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poignant

[poin-yuh nt, poi-nuh nt] /ˈpɔɪn yənt, ˈpɔɪ nənt/
adjective
1.
keenly distressing to the feelings:
poignant regret.
2.
keen or strong in mental appeal:
a subject of poignant interest.
3.
affecting or moving the emotions:
a poignant scene.
4.
pungent to the smell:
poignant cooking odors.
Origin
1350-1400
1350-1400; Middle English poynaunt < Middle French poignant, present participle of poindre < Latin pungere to prick, pierce. See pungent, -ant
Related forms
poignantly, adverb
unpoignant, adjective
unpoignantly, adverb
Synonyms
1. intense, sincere, heartfelt. 4. piquant, sharp.
Antonyms
1, 2. mild.
Dictionary.com Unabridged
Based on the Random House Dictionary, © Random House, Inc. 2014.
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Examples for poignant
  • In an especially poignant scene, he admits that he has never had a romantic relationship.
  • Steinbeck's classic novel remains the most poignant portrait of that migration.
  • Some of the projects are poignant, others border on the bizarre.
  • The result is a satirically poignant account of an 11-month battle with breast cancer, initially fought without health insurance.
  • It's an honest, even poignant account of a young man fighting in a war.
  • There was a look of poignant agony, of despair, in her face.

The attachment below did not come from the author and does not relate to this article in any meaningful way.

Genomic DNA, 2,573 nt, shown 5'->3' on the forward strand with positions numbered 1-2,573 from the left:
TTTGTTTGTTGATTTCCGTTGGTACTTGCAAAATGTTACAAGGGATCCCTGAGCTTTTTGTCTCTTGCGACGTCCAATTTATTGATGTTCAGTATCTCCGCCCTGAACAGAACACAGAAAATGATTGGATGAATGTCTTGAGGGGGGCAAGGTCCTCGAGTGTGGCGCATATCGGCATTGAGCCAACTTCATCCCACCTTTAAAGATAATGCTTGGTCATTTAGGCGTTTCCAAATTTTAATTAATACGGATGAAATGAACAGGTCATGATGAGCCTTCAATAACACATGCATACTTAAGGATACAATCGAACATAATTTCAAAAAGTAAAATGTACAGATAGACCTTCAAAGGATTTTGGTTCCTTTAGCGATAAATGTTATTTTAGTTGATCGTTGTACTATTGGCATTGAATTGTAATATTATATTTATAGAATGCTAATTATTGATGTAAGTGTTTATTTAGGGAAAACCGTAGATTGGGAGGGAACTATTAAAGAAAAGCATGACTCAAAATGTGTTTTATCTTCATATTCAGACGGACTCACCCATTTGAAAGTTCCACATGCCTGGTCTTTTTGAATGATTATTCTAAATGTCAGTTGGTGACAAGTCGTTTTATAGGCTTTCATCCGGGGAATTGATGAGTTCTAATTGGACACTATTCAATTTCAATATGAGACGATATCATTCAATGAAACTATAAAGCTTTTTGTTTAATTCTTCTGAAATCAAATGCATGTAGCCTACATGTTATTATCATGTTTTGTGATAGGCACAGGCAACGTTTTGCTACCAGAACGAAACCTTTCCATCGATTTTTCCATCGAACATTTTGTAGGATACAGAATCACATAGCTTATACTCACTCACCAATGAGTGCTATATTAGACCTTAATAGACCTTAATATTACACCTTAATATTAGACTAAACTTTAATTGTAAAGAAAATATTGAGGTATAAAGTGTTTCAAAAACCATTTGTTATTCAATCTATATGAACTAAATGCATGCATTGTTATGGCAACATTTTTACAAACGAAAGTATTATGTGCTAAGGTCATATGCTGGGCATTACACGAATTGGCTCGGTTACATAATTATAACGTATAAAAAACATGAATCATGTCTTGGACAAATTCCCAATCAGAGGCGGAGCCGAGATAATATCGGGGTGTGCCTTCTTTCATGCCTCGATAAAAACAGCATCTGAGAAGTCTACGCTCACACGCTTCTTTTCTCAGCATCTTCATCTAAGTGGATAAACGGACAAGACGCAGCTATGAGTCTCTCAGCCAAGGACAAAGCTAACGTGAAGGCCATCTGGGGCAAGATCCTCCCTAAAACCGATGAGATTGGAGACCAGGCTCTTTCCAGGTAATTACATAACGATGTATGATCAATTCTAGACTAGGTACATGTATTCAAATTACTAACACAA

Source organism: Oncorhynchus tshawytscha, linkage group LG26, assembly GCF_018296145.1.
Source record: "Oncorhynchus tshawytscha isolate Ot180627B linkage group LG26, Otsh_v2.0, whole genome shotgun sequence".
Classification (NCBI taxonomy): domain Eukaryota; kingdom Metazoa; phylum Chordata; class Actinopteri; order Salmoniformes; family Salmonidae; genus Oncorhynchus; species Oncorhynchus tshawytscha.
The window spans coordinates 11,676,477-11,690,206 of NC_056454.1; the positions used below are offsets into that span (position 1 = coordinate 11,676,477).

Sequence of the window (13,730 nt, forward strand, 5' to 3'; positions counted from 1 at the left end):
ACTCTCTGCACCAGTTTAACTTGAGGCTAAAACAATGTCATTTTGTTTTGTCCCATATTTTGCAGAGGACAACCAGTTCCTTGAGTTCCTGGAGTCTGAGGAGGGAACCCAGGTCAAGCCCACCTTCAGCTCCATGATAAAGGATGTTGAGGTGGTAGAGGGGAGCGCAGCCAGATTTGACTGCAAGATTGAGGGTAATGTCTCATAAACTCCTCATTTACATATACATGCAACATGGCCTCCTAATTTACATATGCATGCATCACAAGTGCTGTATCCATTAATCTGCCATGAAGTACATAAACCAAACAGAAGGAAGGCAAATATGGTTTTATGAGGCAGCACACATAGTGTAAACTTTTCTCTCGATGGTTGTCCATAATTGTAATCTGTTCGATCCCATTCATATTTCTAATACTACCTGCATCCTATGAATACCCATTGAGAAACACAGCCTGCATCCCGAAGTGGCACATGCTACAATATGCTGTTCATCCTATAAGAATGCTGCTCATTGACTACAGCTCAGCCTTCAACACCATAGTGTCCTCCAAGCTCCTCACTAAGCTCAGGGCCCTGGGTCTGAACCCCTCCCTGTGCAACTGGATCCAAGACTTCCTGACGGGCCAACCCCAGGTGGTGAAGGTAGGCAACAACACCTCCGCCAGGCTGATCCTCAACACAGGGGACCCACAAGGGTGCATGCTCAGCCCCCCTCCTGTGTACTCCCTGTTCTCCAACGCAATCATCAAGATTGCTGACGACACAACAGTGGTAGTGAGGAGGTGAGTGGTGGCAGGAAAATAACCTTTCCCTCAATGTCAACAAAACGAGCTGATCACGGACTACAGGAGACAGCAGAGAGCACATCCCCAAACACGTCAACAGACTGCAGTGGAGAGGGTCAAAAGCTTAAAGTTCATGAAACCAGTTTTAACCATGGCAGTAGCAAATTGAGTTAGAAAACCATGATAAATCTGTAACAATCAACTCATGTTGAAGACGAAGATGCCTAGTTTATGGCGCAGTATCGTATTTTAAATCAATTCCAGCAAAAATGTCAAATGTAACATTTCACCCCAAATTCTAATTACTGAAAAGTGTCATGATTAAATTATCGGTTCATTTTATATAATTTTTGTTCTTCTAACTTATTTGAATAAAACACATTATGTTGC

• For many of us, this disaster was a poignant reminder of the tradeoffs we make every day for energy resources.
  • But his joke was also a poignant plea.
  • It was a poignant moment of sporting conciliation in what had been a jarring weekend of dissolution.
  • There was no poignant moment at the finish despite the valiant duel.
British Dictionary definitions for poignant

poignant

/ˈpɔɪnjənt; -nənt/
adjective
1.
sharply distressing or painful to the feelings
2.
to the point; cutting or piercing poignant wit
3.
keen or pertinent in mental appeal a poignant subject
4.
pungent in smell
Derived Forms
poignancy, poignance, noun
poignantly, adverb
Word Origin
C14: from Old French, from Latin pungens pricking, from pungere to sting, pierce, grieve
Collins English Dictionary - Complete & Unabridged 2012 Digital Edition
© William Collins Sons & Co. Ltd. 1979, 1986 © HarperCollins
Publishers 1998, 2000, 2003, 2005, 2006, 2007, 2009, 2012
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Word Origin and History for poignant
adj.

late 14c., "painful to physical or mental feeling" (of sauce, spice, wine as well as things that affect the feelings), from Old French poignant "sharp, pointed" (13c.), present participle of poindre "to prick, sting," from Latin pungere "to prick" (see pungent). Related: Poignantly.

The word disguises a linguistics trick-play, a double reverse. Latin pungere is from the same root as Latin pugnus "fist," and represents a metathesis of -n- and -g- that later was reversed in French.

Online Etymology Dictionary, © 2010 Douglas Harper
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